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May 21, 2012 | by  | in News |
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News On The March

The world this week

  • ☛  Ethnic minorities now make up more than half of all children born in the US, reflecting serious transformation to the makeup of the American populace. The term ‘ethnic minority’ now seems a little awkward.
  • ☛  Two paralysed patients succeed in controlling a robotic arm using only the power of their thoughts–and a little tiny sensor chip in their brains. My friends, the future is here and it’s even better than in Mad Max Beyond Thunderdome.
  • ☛  Former News of the World Chief Executive Rebekah Brooks is ‘baffled’ by charges of obstructing justice following the disappearance of seven boxes of paperwork and a number of computers from the now-defunct newspaper’s offices. Brooks’ husband claims that the charges are a “witch- hunt”; Salient agrees that Brooks is indeed a witch.
  • ☛  Francois Hollande meets with German Chancellor Angela Merkel, nearly immediately after being sworn in as President of France in a suitably austere Parisian ceremony. Like a stale croissant, the relationship between the two is purported to be flaky.
  • ☛  And so Greece have their elections and it’s a total clusterfuck with everyone voting for everyone and no one having any idea whatsoever what’s happening in the voting booth and it’s all very distressing really. The Eurozone is going to Hell.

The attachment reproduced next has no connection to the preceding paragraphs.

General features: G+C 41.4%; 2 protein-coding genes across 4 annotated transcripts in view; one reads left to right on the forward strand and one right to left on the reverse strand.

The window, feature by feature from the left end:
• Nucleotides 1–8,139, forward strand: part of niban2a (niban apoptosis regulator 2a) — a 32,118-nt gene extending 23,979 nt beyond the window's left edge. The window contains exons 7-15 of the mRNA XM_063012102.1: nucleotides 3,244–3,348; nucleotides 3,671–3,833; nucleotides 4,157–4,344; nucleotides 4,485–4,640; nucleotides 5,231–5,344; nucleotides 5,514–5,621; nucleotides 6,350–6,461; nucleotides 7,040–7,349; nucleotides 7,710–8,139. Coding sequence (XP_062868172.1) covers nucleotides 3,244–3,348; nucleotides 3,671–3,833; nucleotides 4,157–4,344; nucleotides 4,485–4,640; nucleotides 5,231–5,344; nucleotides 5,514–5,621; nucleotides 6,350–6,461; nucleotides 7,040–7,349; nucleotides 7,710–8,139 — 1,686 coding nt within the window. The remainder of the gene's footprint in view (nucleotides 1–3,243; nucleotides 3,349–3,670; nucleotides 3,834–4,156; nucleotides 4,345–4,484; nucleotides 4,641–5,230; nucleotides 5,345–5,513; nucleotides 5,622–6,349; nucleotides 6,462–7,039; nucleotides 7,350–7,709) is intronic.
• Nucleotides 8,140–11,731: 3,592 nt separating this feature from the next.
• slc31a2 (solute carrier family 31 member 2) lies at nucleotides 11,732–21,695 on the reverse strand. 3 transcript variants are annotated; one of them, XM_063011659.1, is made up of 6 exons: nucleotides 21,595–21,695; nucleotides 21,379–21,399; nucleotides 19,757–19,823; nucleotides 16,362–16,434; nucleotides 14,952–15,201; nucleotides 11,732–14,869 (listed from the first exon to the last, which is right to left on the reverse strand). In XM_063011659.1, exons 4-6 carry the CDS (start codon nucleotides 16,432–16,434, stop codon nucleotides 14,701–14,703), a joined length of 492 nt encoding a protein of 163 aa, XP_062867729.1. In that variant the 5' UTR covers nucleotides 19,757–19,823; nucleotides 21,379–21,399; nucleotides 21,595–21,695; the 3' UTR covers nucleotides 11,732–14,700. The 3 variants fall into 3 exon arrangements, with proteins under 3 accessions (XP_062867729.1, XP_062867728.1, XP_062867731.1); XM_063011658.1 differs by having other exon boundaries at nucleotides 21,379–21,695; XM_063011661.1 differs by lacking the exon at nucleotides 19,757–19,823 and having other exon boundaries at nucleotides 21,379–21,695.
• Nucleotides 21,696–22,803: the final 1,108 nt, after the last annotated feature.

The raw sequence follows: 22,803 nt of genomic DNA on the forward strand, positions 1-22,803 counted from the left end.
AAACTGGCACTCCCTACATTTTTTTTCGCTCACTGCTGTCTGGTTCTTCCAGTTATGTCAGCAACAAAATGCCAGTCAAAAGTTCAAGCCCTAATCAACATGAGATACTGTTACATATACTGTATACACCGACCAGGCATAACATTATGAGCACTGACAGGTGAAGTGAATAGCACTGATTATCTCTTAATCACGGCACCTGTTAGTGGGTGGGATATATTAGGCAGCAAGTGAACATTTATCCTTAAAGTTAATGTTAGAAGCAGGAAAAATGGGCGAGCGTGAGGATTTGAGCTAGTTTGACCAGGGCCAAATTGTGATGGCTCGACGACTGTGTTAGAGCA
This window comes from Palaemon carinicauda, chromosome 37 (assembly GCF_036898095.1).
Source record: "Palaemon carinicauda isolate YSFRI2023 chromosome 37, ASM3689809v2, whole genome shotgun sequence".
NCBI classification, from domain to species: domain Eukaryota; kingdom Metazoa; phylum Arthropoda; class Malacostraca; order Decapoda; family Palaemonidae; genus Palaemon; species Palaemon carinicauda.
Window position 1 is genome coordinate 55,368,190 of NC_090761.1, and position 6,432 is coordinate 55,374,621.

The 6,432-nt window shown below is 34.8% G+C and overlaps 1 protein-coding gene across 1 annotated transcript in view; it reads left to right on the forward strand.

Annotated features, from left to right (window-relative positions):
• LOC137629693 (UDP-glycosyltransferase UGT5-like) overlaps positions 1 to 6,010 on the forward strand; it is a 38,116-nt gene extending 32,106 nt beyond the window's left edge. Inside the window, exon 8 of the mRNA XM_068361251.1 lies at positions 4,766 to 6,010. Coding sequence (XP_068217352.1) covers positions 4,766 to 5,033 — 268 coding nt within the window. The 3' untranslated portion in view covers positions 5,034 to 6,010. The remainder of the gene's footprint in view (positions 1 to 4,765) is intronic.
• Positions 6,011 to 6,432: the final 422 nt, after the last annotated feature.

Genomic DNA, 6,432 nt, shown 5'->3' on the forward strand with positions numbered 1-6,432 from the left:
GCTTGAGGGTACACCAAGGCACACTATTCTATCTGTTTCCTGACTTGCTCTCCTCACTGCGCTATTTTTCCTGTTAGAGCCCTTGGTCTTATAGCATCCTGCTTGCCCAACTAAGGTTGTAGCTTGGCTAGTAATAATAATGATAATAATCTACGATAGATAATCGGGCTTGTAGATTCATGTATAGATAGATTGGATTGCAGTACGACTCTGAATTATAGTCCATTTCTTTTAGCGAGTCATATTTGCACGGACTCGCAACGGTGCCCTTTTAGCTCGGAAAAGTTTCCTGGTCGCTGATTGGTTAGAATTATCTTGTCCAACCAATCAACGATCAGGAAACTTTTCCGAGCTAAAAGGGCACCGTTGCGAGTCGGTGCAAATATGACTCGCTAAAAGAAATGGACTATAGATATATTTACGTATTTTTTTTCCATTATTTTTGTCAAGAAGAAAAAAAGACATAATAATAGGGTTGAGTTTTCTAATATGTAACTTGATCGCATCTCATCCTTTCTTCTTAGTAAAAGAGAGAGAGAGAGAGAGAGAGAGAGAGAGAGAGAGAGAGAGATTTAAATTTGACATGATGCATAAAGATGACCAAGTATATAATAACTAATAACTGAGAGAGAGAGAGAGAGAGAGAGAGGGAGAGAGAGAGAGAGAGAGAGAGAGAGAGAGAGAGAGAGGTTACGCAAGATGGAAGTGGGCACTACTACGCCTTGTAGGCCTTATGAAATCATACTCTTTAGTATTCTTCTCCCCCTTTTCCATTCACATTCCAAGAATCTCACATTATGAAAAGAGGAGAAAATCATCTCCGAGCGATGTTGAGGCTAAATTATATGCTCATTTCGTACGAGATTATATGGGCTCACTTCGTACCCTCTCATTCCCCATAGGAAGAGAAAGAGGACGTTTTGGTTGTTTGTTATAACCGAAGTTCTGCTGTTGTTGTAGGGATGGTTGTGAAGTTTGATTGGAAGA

• ☛  A 26-year-old Queenstown man is arrested for swinging from light-fitting in the smoking area at Cowboys bar. The light is torn from its fixture.
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Salient is a magazine. Salient is a website. Salient is an institution founded in 1938 to cater to the whim and fancy of students of Victoria University. We are partly funded by VUWSA and partly by gold bullion that was discovered under a pile of old Salients from the 40's. Salient welcomes your participation in debate on all the issues that we present to you, and if you're a student of Victoria University then you're more than welcome to drop in and have tea and scones with the contributors of this little rag in our little hideaway that overlooks Wellington.

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LOCKED-OUT

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Locked Out

: - SPONSORED - The first prisons in New Zealand were established in the 1840s, and there are now 18 prisons nationwide.¹ According to the Department of Corrections, the prison population was 10,035 in March — of which, 50.9% are Māori, 32.0% are Pākehā, 11.0% are Pasifika, a